Botrytis Blight: What Is It? How To Control Fungal Disease On Plants?

Botrytis blight is one of a variety of fungal plant diseases that attack many different kinds of plants. From African violets to garden veggies.

This fungus has a negative impact on all above-ground parts of affected plants including leaves, stems, buds, flowers, and fruit.

It is easy to confuse fungus botrytis with other types of fungal diseases because the damage that fungi of all sorts cause is quite similar.

Noble rot on grape with BotrytisPin

Additionally, there are many different species of botrytis such as botrytis cinerea and each of these species is made up of several different strains.

As with all fungi, the botrytis plant disease is most active and thrives best in damp conditions.

For this reason, it can be a real problem in a garden setting such as storage areas where nursery stock is kept for the winter.

Botrytis is also a real problem in greenhouse crops in the wintertime with high humid conditions but the temperatures dropping significantly during the night.

Overall cool temperatures may cause the growth of the fungal disease to slow down, but if there is moisture in the air disease development will continue to still spread even in cooler temperatures.

How Does Botrytis Blight Harm Plants?

You can expect botrytis infection on plant stock in temperatures ranging from 32° – 80° degrees Fahrenheit.

When the weather is very hot and dry, botrytis cannot spread.

Even so, spores can lie dormant on the soil surface and reactivate when the weather becomes damp and cool once more.

If no live plant material is available, botrytis can live quite handily on dead plants or on plant debris on the ground.

It’s easy for it to spread from there to live plant stems, leaves and even flower petals. Plants in a weakened condition are especially susceptible to attacks by botrytis.

Healthy plants that have been damaged or wounded are also susceptible to infection by botrytis blight.

This is why it’s important to only prune plants during dry weather and to apply an antifungal product to cuts on pruned plant parts.

Botrytis causes twig Blight on all parts of compromised plants. It also causes conditions such as:

  • Damping Off
  • Root rot
  • Gummosis
  • Fruit Rot
  • Stem lesions
  • Leaf spots
  • Stem cankers
  • Flower petals sticking together

How Does Botrytis Spread?

When any part of the plant is infected, botrytis spores will spread from the infected area to noninfected areas.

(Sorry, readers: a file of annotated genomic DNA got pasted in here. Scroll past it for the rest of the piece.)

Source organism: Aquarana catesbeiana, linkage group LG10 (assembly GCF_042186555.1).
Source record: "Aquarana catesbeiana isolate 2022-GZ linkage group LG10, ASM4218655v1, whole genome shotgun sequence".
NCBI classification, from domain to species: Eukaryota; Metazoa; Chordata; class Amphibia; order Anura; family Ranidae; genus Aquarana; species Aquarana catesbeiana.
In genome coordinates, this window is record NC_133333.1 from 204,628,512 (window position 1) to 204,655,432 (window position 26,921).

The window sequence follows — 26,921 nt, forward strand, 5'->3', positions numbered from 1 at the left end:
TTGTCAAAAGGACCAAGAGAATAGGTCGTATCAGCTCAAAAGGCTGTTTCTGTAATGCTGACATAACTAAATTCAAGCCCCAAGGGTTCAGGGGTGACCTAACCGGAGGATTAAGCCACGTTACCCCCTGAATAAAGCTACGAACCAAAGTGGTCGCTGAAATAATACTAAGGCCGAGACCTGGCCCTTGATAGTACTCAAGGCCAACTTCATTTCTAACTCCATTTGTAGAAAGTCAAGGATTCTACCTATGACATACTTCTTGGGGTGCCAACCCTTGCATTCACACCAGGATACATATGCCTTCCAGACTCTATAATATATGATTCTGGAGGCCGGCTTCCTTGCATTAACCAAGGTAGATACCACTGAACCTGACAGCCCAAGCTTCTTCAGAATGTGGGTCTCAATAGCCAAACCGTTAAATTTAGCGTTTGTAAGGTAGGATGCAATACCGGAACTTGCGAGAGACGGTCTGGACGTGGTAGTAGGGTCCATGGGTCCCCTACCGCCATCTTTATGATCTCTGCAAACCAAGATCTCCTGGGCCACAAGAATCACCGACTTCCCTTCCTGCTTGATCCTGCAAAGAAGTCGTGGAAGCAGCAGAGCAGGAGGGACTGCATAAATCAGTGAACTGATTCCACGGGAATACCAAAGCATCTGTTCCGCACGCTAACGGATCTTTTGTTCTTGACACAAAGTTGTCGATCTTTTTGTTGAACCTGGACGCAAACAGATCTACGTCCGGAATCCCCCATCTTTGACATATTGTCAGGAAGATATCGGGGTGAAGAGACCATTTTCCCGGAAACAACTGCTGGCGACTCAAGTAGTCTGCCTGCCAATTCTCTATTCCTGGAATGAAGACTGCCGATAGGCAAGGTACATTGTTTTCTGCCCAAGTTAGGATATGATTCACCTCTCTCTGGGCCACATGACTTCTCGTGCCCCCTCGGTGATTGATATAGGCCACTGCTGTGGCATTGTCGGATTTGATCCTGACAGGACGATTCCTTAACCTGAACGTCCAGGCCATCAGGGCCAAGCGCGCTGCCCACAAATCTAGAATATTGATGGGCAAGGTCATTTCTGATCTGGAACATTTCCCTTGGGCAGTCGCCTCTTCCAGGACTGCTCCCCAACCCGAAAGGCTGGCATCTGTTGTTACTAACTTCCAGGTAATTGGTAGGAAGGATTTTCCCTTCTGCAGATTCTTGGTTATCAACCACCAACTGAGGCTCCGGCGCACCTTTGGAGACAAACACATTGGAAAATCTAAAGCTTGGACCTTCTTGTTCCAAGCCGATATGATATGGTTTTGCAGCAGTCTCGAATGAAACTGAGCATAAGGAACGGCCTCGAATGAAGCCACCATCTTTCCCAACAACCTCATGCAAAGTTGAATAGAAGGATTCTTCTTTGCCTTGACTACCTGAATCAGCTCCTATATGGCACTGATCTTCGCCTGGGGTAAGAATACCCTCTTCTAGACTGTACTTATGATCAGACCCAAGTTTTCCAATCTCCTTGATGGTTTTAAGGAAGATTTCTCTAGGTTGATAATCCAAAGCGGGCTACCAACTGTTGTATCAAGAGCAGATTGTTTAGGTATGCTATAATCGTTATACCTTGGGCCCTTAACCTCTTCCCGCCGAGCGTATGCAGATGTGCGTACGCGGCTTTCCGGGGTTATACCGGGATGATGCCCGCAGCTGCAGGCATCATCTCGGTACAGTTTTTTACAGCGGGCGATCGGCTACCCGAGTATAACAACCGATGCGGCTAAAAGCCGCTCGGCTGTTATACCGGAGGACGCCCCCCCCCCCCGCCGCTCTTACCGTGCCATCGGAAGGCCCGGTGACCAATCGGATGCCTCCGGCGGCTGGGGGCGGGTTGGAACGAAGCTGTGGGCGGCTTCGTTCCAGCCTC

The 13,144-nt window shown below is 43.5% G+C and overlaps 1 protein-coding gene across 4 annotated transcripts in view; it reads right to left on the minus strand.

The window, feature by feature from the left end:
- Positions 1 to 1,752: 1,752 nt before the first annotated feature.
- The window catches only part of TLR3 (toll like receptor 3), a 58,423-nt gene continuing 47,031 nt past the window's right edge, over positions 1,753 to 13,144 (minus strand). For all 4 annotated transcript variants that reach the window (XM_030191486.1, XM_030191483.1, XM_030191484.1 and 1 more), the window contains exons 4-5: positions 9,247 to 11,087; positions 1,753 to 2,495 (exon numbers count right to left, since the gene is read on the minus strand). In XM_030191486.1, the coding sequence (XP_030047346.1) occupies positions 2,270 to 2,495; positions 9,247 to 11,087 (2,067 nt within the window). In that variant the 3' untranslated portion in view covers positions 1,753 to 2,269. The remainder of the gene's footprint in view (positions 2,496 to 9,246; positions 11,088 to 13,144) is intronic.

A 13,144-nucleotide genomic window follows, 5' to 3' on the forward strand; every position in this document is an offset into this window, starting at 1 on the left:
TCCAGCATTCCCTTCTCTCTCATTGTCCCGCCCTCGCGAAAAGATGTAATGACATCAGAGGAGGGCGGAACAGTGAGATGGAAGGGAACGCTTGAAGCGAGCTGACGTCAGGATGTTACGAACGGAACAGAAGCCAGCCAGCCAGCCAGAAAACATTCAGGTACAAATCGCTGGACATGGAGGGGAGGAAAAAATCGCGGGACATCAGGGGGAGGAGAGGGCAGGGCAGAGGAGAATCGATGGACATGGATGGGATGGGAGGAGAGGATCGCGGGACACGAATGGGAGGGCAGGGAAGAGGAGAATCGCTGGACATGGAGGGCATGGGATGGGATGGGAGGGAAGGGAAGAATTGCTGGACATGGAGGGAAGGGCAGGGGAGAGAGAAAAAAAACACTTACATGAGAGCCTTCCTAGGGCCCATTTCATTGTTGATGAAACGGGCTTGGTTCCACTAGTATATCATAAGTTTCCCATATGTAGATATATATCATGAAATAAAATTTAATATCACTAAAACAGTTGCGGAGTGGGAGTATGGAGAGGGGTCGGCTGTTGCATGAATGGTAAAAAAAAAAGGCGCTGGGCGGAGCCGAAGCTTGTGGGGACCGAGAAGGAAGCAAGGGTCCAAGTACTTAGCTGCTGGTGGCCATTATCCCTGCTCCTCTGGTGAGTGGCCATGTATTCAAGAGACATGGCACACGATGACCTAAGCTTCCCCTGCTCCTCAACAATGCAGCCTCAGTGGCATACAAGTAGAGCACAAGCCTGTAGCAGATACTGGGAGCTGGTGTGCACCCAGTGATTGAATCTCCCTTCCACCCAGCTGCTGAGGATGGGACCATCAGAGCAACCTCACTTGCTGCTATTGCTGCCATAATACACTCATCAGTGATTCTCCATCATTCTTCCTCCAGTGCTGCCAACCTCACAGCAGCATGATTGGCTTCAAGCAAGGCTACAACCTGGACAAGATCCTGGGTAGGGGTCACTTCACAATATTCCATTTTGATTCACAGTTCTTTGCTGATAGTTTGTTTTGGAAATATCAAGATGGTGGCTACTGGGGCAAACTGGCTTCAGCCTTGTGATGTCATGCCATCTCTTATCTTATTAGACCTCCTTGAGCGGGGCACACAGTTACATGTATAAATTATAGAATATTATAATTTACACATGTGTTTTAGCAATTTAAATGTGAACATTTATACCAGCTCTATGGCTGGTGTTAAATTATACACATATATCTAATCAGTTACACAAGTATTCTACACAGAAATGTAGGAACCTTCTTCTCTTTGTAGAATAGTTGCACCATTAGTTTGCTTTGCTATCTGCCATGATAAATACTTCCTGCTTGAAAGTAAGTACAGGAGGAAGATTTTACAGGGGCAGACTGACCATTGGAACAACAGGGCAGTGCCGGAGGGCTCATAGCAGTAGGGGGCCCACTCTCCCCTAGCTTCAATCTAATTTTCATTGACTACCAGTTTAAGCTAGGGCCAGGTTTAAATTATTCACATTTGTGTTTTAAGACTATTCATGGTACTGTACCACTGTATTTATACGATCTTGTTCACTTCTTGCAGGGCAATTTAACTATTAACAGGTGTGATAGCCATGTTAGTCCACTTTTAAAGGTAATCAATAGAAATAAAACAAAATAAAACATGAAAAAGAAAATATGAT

Additionally, spores may be spread from plant-to-plant through moisture and air currents of the wind.

Any time humidity levels rise or decrease rapidly, spores are released. Rain also stimulates spores to spread.

During times when relative humidity rises and the air is moving, turning the soil around infected plants can cause spores to be released and spread.

This is especially true if infected debris or groundcover is disturbed under conditions that allow spores to migrate easily.

Pest Management –  The Control Of Botrytis Infections?

Botrytis is a danger to all plants. There are no types of plants known to be resistant and botrytis is known to have excellent fungicide resistance.

The best way to control the spread of this ubiquitous fungus is to simply maintain environmental cultural practices and conditions that deter it.

This can be done by knowing and understanding the needs of all the plants in your care.

  • Avoid overhead watering entirely, and don’t work in your garden after rainfall as your presence may help spread botrytis spores.
  • Use ground watering (try soaker hoses) and avoid allowing water to splash up from the soil onto your plants.
  • Space plants to provide good air circulation and air flow.
  • Give plants the right amount of light.
  • Don’t use too many chemicals or prune excessively.
  • Avoid overwatering or leaving plants too dry.
  • Watch out for nutrient deficiencies and avoid using too much or too little fertilizer.

NOTE: Apply fungicides in advance of the botrytis disease as a protectant. The following fungicides are registered for use to control botrytis include copper, captan, chlorothalonil (Daconil), mancozeb, maneb, sulfur, and thiophanate methyl (Cleary 3336).

How Can You Tell If Your Plants Have Botrytis?

Plants infected with botrytis may develop a grayish web known as mycelium (a.k.a. gray mold).

When you see this on any part of any plant, prune away the damaged tissue.

For very heavy infestation, dispose of the plant altogether.

Wrap infected plant tissue in a plastic bag, seal it up and set it out with the trash. Do not compost plant matter infected with botrytis.

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